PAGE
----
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I know almost nothing about ice hockey, but perhaps a total outsider is needed to the see the obvious. The line from Jim Kelley's column stating, "In any business, if you turn on your boss, . . ." made me crazy.

Correct me if I'm wrong, but Ted Nolan lost his boss in 1996 when Seymour Knox died.

What apparently ensued was power-playing that made the on-ice version seem not the least bit hairy. I imagine that every employee of the Sabres organization (not just the players) was desperately trying to figure out who was going to be the boss.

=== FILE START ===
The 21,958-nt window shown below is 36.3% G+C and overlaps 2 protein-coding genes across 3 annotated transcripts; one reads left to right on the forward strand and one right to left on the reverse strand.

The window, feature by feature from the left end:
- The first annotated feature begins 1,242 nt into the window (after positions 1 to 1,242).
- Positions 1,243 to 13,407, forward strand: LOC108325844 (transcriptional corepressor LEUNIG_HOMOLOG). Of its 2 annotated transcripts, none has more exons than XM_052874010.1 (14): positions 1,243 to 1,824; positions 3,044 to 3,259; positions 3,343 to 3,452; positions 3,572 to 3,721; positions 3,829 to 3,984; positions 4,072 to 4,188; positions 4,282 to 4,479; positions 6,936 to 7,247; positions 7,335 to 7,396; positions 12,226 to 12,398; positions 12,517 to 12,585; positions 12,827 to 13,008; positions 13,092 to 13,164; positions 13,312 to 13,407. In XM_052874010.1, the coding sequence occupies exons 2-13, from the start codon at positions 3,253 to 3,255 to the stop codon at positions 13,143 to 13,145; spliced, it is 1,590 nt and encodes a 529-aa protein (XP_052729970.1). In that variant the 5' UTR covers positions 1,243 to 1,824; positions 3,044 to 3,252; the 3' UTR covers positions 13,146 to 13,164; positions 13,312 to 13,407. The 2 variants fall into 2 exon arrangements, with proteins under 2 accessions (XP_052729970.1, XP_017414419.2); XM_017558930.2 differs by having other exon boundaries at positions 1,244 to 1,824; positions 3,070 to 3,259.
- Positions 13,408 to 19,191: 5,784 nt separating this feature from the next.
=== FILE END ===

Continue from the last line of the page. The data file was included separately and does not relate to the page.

Maybe what Ted Nolan did wrong was to be the only one looking straight ahead to the goal of winning hockey games (in spite of the knives in his back, which I just learned of from Kelley's article) instead of looking for the right lifeboat to jump into.

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